Large Anti-Corruption Protests in Russia – Leading Figure of Opposition Arrested

Large Anti-Corruption Protests in Russia - Leading Figure of Opposition Arrested

©Olga Maltseva/AFP/Getty Images


On Sunday, large numbers of people protested in cities all over Russia against corruption at the highest levels of power. With over 100,000 participants, these were the biggest demonstrations to take place in the country since the series of protests sparked by the fraudulent legislative elections of 2011. Both the events of six years ago and Sunday’s protests involved the active participation and leadership of Alexei Navalny, the major figure of Russian opposition in recent times.

The protests were organized by Navalny in support of his campaign accusing current Prime Minister and former President of Russia Dmitry Medvedev of corruption. An estimated 20,000 protesters were present in Moscow, with a further 10,000 in Sankt Petersburg and several tens of thousands more in other cities across Russia. The participants mainly demanded the resignation of Prime Minister Medvedev and an investigation concerning the ways in which he had obtained the luxurious goods and properties revealed by Navalny in his campaign, but it also addressed the wider phenomenon of corruption that is present at the highest levels of the Russian state. There were also occasional chants against President Vladimir Putin.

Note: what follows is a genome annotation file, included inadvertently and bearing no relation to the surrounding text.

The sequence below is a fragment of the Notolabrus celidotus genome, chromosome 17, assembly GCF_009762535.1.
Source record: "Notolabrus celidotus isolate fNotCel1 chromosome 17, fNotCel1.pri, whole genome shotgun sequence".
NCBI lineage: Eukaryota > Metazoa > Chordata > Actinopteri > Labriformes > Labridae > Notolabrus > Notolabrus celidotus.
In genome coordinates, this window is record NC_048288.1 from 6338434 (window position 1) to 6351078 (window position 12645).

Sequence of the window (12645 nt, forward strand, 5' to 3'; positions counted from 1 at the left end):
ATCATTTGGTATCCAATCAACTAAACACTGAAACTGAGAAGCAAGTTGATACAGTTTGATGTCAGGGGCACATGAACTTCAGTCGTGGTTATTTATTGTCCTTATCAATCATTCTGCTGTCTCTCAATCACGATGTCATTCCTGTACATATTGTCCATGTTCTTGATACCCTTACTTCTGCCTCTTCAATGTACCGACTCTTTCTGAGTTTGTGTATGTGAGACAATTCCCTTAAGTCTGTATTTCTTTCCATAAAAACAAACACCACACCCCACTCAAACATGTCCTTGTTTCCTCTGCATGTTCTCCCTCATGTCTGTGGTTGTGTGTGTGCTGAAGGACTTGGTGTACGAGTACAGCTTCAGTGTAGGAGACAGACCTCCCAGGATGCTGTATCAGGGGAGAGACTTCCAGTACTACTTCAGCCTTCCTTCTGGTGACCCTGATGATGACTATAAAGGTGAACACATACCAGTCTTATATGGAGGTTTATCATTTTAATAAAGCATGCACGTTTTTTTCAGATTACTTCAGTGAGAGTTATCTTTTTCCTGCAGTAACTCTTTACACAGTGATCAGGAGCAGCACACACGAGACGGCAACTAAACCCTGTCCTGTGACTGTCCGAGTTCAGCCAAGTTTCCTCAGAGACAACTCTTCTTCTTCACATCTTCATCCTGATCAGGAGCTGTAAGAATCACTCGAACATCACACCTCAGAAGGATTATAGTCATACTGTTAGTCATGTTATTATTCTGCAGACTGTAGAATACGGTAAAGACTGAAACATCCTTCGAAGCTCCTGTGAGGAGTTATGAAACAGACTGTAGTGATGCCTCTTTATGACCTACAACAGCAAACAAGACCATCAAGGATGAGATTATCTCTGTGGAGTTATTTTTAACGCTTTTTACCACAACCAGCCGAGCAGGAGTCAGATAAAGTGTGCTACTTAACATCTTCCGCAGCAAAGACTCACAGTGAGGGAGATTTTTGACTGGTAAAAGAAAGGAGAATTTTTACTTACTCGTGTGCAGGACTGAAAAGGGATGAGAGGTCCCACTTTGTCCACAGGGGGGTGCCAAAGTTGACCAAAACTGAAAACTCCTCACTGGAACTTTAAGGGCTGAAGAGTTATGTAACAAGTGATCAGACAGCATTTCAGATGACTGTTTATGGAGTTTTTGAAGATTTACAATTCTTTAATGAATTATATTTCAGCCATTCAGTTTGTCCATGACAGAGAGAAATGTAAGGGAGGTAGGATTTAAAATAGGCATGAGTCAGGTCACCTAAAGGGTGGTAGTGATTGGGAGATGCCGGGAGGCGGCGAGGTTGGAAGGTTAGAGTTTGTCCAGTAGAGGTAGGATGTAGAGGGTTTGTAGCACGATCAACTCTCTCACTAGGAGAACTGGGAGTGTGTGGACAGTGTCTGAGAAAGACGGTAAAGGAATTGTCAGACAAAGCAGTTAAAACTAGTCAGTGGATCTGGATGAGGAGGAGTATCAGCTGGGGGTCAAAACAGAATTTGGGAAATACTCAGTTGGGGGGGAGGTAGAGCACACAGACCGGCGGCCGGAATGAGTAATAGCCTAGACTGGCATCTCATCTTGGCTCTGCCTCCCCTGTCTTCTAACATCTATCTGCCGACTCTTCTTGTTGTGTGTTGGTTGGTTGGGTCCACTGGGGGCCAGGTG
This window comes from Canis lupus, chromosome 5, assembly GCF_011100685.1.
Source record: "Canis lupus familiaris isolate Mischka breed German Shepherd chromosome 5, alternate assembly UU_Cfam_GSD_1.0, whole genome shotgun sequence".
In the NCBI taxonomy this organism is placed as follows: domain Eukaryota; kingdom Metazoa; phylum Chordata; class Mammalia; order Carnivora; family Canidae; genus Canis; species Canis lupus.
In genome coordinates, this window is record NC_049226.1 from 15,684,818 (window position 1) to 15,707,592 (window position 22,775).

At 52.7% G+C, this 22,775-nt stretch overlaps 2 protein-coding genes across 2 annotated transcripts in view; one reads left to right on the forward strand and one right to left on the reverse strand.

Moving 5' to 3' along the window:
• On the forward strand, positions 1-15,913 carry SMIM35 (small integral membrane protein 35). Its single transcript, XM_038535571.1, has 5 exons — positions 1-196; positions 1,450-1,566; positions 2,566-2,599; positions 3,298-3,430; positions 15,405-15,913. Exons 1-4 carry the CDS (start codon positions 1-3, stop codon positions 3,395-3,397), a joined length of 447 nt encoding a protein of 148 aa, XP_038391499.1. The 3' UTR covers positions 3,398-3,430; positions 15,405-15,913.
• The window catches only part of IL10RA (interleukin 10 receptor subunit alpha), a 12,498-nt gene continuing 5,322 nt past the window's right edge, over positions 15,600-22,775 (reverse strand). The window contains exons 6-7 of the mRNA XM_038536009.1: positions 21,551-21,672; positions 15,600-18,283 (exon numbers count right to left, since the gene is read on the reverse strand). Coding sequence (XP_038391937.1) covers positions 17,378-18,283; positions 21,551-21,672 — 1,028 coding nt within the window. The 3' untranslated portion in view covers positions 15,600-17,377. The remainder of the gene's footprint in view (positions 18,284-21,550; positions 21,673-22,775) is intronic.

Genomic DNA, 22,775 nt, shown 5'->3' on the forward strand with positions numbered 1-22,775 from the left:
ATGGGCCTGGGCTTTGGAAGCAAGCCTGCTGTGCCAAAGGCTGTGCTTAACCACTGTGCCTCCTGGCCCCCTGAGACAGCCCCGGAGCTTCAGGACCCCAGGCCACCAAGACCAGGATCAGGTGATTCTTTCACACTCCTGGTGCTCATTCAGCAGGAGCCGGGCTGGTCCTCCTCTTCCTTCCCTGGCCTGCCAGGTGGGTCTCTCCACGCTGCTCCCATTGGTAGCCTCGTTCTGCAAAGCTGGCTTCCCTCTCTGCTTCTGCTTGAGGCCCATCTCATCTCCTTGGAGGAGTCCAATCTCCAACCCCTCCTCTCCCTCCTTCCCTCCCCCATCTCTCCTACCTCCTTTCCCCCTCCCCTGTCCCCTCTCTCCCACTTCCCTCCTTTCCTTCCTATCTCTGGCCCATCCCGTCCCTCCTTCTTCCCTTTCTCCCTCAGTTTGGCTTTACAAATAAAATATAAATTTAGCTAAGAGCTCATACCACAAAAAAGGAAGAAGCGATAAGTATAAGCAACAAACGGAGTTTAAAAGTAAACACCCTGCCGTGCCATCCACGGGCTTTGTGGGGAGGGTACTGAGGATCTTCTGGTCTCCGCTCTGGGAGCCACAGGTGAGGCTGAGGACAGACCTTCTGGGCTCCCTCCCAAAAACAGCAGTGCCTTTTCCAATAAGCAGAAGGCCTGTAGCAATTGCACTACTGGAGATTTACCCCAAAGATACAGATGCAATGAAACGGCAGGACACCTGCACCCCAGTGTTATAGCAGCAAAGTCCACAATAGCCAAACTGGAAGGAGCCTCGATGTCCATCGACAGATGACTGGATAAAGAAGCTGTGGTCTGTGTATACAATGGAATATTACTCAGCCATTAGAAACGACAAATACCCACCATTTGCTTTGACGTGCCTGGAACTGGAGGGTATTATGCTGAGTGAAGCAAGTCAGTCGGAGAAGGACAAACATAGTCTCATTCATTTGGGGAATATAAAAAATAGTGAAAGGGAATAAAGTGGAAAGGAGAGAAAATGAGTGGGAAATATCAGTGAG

In Moscow alone, 1,030 protesters were detained, including organizer Alexei Navalny himself, who will be held under arrest for 15 days besides being given a 20,000-rouble (~ €320) fine. Most of the detainees were released later that day, but are likely to be fined for joining an unauthorised protest. Furthermore, the offices of Navalny’s Anti-Corruption Foundation were searched by the Moscow police. During the raid, computers were confiscated, employees were arrested and the premises were sealed. Despite the demonstrations’ scale and importance, there was little coverage of the events in the Russian media which is infamously kept on a tight rein by the Kremlin.

Next year, Russia will hold presidential elections, in which Alexei Navalny has previously expressed his intention to run. However, he may be held back by a court case which is believed to have been invented in order to prevent Navalny from occupying any public function.


English-German glossary:

to spark (spɑːk) sth = etw entfachen

fraudulent (ˈfrɔːdjələnt) = betrügerisch

to accuse (əˈkjuːz) = beschuldigen

estimated (ˈɛstɪmeɪtɪd) = abgeschätzt

to demand (dɪˈmɑːnd) = fordern

resignation (ˌrezɪɡˈneɪʃn) = Rücktritt

investigation (ɪnˌvestɪˈɡeɪʃn) = Ermittlung

goods (ɡʊdz) = Güter

property (ˈprɒpəti) = Immobilie

to reveal (rɪˈviːl) sth = etw enthüllen

to address (əˈdres) sth = etw angehen

chant (tʃɑːnt) = Ruf

to detain (dɪˈteɪn) = festhalten

arrest (əˈrest) = verhaften

fine (faɪn) = Geldstrafe

to search (sɜːtʃ) = (hier) durchsuchen

raid (reɪd) = (hier) Razzia

employee (ɪmˈplɔɪiː) = Angestellter

premises (ˈpremɪsɪz) = Räumlichkeiten

to seal (siːl) sth = etw versiegeln

coverage (ˈkʌvərɪdʒ) = Berichterstattung

infamously (ˈɪnfəməsli) = verrufen

to keep sb/sth on a tight rein = jdn/etw an der Kandare haben

to run (rʌn) = (hier) kandidieren

to hold sb back = jdn zurückhalten

court case (kɔːt keɪs) = Gerichtsverhandlung

prevent sb from doing sth = verhindern, dass jd etw tut

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